Thursday, 18 August 2016

Productive Labour - Part 7 of 15

“It is, however, in any case clear: the greater the part of the revenue (wages and profit) that is spent on commodities produced by capital, the less the part that can be spent on the services of unproductive labourers, and vice versa.” (TOSV 1, p 158)

The majority of those exchanging their labour against revenue rather than against capital, and consequently unproductive rather than productive labourers will be providers of personal services, and only a small minority such as “cooks, seamstresses, jobbing tailors and so on” will produce material use values. This is the basis of Smith's confusion, and a further confusion where he makes a distinction between such material production and production which disappears immediately.

“This does not prevent, as Adam Smith remarks, the value of the services of these unproductive labourers being determined and determinable in the same (or an analogous) way as that of the productive labourers: that is, by the production costs involved in maintaining or producing them.” (TOSV 1, p 159)

The labour-power of both the productive and unproductive labourer is a use value whose value is equal to the labour-time required for its production. But, the productive labourer produces commodities for the buyer of their labour-power, and those commodities contain a surplus value, precisely because they contain a quantity of labour-time greater than that for which the capitalist has paid. The unproductive labourer does not produce a commodity for the buyer of their labour, but produces a use value, i.e. something which the buyer requires for their own consumption. Moreover, even if the buyer were to sell this use value as a commodity, it would not realise for them a surplus value, because they could only obtain for it, the same value which they have given for it.

“For example, the workman employed by a piano maker is a productive labourer. His labour not only replaces the wages that he consumes, but in the product, the piano, the commodity which the piano maker sells, there is a surplus-value over and above the value of the wages. But assume on the contrary that I buy all the materials required for a piano (or for all it matters the labourer himself may possess them), and that instead of buying the piano in a shop I have it made for me in my house. The workman who makes the piano is now an unproductive labourer, because his labour is exchanged directly against my revenue.” (TOSV 1, p 160)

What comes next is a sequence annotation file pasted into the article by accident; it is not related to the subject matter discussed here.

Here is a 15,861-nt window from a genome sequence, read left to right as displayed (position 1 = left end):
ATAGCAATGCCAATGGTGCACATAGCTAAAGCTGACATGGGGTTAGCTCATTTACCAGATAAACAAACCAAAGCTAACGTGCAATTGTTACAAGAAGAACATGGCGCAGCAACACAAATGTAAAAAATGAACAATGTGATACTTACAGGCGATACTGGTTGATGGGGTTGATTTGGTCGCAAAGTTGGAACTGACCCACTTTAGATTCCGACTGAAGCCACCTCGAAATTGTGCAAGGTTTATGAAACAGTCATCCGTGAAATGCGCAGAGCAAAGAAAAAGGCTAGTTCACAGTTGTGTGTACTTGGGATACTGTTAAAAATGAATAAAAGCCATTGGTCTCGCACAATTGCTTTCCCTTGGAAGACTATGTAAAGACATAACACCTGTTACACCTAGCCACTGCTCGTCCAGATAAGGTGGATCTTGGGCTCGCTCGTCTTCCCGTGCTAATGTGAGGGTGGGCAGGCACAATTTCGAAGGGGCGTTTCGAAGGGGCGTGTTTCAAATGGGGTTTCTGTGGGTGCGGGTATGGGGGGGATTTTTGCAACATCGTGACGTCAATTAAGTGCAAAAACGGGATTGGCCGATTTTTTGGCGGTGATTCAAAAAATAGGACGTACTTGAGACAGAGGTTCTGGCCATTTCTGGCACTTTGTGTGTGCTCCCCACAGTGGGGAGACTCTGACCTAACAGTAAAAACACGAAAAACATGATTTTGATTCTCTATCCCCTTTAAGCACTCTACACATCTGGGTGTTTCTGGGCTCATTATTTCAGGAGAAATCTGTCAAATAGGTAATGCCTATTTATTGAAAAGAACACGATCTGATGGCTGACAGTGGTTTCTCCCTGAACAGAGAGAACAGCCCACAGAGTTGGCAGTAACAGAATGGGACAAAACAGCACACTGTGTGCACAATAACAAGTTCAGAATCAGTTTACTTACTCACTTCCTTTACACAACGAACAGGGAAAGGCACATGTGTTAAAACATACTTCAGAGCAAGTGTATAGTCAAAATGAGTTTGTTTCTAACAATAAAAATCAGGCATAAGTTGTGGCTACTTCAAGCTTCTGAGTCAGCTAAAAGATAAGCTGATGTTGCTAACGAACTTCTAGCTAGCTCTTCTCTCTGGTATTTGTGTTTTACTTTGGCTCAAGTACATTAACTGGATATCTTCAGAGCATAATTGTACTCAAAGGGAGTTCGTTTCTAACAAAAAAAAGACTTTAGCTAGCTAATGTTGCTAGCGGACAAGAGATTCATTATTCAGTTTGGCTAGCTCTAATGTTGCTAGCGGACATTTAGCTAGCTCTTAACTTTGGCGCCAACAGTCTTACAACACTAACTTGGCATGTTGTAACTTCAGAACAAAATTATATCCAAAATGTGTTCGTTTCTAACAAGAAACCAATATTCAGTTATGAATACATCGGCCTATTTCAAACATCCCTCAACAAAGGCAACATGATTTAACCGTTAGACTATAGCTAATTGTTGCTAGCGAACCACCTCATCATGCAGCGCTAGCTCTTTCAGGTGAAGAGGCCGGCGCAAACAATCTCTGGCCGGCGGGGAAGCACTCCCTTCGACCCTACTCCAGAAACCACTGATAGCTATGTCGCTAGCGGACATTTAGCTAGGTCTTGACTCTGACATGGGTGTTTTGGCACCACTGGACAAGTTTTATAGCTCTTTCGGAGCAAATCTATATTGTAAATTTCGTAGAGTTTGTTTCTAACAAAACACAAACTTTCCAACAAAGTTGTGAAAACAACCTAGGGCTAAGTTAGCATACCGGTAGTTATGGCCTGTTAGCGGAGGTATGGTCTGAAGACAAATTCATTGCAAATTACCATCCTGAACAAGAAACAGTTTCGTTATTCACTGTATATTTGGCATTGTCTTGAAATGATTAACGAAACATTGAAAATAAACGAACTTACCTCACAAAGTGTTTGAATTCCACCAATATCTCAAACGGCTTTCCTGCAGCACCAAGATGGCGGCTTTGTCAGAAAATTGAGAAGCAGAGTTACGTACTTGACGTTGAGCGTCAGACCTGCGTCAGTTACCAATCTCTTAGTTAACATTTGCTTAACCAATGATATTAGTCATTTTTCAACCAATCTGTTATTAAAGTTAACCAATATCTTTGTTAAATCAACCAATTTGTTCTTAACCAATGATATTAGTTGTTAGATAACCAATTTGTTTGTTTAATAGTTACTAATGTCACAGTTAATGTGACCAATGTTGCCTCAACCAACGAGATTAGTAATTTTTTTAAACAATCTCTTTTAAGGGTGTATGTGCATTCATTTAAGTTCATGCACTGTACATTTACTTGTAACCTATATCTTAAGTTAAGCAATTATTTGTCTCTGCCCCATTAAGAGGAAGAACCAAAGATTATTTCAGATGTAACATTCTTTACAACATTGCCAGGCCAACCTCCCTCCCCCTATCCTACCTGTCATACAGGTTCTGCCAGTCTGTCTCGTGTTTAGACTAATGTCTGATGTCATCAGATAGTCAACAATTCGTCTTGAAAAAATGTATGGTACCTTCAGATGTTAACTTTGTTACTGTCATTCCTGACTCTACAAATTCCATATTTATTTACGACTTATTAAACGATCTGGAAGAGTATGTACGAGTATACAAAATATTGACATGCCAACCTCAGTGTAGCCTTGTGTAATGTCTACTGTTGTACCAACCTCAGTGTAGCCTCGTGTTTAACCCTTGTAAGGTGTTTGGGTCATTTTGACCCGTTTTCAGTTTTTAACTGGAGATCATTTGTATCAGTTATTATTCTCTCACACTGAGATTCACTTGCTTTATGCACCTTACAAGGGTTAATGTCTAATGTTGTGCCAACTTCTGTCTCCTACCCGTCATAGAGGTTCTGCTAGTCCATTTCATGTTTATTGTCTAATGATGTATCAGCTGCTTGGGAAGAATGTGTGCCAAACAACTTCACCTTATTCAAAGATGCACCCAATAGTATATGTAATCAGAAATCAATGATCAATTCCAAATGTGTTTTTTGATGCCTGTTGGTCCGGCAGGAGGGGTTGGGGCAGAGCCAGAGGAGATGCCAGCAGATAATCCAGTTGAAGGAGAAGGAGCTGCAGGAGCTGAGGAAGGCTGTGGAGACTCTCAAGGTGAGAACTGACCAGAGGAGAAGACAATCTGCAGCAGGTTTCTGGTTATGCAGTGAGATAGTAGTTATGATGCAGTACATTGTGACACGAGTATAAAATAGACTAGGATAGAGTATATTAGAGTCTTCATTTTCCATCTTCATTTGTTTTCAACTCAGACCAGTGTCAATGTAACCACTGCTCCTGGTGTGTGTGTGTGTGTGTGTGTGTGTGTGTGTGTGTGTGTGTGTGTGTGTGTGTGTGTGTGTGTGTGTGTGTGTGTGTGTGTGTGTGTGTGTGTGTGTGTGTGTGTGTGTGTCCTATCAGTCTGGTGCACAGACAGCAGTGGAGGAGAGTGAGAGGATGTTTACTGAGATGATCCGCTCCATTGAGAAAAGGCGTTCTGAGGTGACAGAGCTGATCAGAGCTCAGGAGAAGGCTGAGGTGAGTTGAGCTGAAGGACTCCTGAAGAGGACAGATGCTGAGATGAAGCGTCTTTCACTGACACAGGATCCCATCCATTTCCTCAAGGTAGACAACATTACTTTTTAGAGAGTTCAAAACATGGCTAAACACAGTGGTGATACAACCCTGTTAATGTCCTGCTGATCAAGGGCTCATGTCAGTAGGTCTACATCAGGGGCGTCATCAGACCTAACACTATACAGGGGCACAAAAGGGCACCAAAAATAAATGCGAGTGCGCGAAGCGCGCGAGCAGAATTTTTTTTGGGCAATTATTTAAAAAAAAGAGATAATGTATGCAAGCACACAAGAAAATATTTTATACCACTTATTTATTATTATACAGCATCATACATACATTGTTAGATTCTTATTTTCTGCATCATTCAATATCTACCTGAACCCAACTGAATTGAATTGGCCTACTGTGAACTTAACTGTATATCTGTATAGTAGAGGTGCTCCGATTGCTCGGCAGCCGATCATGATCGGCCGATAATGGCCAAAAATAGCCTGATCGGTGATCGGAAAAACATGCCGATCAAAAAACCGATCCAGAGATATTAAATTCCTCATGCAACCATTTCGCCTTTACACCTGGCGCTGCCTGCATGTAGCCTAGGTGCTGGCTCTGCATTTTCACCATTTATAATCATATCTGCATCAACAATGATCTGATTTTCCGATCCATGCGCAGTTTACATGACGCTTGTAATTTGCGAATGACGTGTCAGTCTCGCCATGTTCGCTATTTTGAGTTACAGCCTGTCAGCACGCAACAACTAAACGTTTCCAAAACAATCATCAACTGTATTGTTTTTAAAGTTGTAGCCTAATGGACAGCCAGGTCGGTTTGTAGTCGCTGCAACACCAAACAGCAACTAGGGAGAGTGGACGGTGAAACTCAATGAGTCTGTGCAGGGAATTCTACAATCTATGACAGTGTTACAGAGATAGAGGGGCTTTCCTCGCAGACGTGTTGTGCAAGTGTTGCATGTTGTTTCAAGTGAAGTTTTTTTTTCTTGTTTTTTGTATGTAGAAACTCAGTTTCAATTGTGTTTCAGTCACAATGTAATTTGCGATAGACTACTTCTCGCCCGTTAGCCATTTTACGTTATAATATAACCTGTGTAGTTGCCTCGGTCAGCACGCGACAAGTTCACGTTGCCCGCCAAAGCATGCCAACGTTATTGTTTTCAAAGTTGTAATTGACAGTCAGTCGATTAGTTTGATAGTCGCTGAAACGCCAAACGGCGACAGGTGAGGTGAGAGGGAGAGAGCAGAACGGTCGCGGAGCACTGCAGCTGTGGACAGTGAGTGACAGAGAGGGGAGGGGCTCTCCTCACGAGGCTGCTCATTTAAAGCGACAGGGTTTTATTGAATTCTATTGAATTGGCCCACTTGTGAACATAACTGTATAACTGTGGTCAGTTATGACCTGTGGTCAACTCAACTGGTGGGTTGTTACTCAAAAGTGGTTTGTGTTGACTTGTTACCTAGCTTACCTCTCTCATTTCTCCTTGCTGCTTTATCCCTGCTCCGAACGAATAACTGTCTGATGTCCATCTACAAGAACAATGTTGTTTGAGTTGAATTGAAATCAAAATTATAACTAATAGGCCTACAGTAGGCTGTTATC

But, if I then sell the piano I will not realise a surplus value, as a consequence. If the materials cost £100, and the worker spends ten hours in its construction, with each hour creating £10 of new value, the piano will have a value of £200, which is what I will have paid for it, and what I would get for it, if I sold it.

In other words, the buyer of the materials, and the labour-power here would be in exactly the same position as any other buyer of commodities.

It is the fact that capitalist development leads to a situation where all commodities are produced capitalistically, as it brings about a simultaneous rise in productivity, whilst it is only those personal services, which with minor exceptions, comprise only labour, which leads Smith to introduce these additional and incorrect conceptions into his definition of productive labour.

Describing this train of thought of Smith, Marx writes,

“It (the labour of the unproductive labourer) is “unproductive of […] value”, “adds to the value of nothing”, “the maintenance” (of the unproductive labourer) “never is restored”, “[it] does not fix or realise itself in any particular subject or vendible commodity”. On the contrary, “his services generally perish in the very instant of their performance, and seldom leave any trace or value behind them for which an equal quantity of service could afterwards be procured”. Finally, his labour “does not fix or realise itself in any permanent subject or vendible commodity”.” (TOSV 1, p 161)

As Marx says, Smith's terminology here is different from that he used initially. Rather than productive of surplus value being the determinant, it is merely productive of value. Now, productive means only then an amount of new value is created equal to what the worker has received as wages.

“In this case it is the same as if the labourer himself owned his conditions of production. He must each year deduct the value of the conditions of production from the value of his annual product, in order to replace them. What he consumed or could consume annually would be that portion of the value of his product equal to the new labour added to his constant capital during the year. In this case, therefore, it would not be capitalist production.” (TOSV 1, p 162)

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